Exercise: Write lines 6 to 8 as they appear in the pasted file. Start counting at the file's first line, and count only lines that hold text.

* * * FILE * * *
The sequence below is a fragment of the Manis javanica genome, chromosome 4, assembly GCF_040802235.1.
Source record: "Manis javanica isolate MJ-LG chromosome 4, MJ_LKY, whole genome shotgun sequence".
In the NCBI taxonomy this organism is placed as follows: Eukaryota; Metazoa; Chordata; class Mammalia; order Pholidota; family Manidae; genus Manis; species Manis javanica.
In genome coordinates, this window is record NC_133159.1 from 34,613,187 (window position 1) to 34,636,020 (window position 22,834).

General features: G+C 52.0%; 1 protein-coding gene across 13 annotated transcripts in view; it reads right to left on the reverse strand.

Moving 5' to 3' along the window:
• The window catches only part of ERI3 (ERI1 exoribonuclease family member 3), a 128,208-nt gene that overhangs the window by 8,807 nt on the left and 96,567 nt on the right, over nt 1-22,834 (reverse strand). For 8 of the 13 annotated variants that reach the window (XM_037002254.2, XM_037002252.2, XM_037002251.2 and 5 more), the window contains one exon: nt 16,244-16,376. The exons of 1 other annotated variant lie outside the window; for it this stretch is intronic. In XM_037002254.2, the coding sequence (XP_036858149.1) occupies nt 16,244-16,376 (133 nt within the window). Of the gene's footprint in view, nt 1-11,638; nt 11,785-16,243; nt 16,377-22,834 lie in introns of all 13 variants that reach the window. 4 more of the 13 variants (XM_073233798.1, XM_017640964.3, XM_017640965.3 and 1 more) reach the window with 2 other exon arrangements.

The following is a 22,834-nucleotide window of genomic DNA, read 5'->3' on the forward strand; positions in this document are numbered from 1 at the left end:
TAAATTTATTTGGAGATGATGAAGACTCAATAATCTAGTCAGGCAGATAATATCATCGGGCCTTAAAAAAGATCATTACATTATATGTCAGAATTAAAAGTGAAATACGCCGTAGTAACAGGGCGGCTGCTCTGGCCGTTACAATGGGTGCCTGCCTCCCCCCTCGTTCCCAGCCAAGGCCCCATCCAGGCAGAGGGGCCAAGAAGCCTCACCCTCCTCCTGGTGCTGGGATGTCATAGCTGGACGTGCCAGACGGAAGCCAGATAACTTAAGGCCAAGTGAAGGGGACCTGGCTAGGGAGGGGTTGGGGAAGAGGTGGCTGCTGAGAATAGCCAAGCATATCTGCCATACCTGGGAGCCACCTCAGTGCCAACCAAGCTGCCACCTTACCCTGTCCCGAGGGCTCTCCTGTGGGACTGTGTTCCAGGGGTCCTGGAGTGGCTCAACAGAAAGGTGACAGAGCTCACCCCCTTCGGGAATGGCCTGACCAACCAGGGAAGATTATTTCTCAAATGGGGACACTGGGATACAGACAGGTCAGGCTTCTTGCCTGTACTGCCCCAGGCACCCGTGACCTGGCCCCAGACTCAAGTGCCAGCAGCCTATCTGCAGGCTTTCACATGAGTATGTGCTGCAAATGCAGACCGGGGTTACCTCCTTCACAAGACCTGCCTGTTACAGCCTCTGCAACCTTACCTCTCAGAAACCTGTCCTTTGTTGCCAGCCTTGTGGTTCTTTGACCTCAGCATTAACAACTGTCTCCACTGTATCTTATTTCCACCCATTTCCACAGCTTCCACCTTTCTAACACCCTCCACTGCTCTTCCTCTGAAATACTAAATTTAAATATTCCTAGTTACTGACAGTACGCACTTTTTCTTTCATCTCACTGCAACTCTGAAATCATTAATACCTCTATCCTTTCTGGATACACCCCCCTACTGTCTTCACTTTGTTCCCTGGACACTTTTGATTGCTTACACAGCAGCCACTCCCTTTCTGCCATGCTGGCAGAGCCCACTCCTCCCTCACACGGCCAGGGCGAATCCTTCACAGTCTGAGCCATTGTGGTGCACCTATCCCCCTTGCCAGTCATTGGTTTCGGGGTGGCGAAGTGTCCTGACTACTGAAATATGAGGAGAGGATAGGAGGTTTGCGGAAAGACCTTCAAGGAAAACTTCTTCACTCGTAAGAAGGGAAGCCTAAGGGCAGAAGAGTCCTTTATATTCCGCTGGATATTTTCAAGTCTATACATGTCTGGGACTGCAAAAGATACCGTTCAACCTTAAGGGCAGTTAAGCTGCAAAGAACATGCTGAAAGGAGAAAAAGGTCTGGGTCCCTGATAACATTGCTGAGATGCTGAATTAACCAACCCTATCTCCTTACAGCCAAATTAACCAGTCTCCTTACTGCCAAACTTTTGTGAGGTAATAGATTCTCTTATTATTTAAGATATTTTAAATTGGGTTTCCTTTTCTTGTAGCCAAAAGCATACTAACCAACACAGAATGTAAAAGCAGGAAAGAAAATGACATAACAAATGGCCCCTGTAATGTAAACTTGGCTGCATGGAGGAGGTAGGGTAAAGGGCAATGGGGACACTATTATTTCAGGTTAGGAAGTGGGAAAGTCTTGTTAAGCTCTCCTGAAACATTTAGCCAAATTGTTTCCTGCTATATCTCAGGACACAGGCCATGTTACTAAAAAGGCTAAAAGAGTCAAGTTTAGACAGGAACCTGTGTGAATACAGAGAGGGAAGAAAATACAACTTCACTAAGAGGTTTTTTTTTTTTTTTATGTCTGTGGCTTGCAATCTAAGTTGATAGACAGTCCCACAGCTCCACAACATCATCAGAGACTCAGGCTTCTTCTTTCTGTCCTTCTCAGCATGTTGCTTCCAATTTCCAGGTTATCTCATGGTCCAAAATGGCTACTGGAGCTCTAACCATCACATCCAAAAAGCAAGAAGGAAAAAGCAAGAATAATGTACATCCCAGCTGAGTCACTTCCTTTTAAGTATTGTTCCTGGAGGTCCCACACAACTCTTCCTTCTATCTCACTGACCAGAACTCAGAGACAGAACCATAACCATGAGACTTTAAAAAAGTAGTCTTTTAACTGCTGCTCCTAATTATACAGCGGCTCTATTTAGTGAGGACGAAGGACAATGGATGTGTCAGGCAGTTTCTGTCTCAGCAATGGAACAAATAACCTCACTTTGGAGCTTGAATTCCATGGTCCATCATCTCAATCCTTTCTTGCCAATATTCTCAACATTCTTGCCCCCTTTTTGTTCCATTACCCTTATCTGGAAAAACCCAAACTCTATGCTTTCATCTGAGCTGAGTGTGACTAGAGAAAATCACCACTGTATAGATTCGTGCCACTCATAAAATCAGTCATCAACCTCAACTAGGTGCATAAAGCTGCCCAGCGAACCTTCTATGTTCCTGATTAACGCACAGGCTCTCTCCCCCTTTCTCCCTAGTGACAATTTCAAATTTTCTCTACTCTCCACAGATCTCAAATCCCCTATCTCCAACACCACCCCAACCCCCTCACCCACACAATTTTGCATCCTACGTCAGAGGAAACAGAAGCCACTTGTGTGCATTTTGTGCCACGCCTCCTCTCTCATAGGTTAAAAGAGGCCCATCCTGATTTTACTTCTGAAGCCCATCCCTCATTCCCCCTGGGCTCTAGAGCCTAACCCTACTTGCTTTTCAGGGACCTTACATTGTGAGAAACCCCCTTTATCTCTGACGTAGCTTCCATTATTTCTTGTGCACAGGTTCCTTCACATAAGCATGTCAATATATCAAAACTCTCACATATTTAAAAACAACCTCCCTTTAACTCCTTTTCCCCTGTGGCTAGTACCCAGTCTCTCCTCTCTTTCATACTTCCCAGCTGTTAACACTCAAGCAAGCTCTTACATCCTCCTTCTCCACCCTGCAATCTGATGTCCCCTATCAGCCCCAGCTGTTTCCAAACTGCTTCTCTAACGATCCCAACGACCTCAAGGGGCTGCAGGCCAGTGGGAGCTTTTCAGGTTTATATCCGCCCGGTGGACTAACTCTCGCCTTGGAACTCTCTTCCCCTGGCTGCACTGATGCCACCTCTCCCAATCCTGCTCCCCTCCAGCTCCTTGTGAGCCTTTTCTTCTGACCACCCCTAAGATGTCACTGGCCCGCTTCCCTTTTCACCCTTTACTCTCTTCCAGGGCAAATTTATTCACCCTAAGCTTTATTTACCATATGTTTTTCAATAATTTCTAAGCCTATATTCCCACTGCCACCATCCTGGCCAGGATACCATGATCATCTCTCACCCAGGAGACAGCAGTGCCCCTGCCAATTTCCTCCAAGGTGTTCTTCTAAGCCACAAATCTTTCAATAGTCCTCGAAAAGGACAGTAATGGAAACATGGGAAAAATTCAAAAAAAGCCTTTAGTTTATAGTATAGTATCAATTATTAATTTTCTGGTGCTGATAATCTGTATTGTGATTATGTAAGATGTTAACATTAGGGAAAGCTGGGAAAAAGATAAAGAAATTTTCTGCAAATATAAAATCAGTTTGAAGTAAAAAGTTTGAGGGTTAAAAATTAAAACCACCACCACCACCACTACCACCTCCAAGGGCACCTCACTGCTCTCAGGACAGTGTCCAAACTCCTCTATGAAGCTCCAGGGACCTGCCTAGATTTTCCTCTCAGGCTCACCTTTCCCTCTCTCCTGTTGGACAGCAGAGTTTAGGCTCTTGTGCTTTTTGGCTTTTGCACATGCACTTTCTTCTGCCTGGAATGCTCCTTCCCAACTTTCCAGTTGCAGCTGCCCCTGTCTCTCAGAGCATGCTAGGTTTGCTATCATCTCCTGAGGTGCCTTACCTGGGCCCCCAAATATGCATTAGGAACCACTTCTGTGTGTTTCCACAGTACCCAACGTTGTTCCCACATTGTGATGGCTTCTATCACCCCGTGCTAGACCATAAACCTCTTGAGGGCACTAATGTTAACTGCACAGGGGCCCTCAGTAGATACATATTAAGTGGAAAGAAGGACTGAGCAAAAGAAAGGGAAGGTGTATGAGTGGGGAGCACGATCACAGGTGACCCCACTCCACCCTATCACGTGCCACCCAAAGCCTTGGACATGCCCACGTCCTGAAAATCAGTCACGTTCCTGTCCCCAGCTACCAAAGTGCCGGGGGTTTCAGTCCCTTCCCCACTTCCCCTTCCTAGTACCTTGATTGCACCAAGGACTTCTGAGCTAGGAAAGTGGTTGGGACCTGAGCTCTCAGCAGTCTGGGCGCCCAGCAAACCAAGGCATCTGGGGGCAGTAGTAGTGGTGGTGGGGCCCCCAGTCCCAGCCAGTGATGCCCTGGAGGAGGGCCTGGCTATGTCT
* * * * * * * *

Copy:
Moving 5' to 3' along the window:
• The window catches only part of ERI3 (ERI1 exoribonuclease family member 3), a 128,208-nt gene that overhangs the window by 8,807 nt on the left and 96,567 nt on the right, over nt 1-22,834 (reverse strand). For 8 of the 13 annotated variants that reach the window (XM_037002254.2, XM_037002252.2, XM_037002251.2 and 5 more), the window contains one exon: nt 16,244-16,376. The exons of 1 other annotated variant lie outside the window; for it this stretch is intronic. In XM_037002254.2, the coding sequence (XP_036858149.1) occupies nt 16,244-16,376 (133 nt within the window). Of the gene's footprint in view, nt 1-11,638; nt 11,785-16,243; nt 16,377-22,834 lie in introns of all 13 variants that reach the window. 4 more of the 13 variants (XM_073233798.1, XM_017640964.3, XM_017640965.3 and 1 more) reach the window with 2 other exon arrangements.

The following is a 22,834-nucleotide window of genomic DNA, read 5'->3' on the forward strand; positions in this document are numbered from 1 at the left end: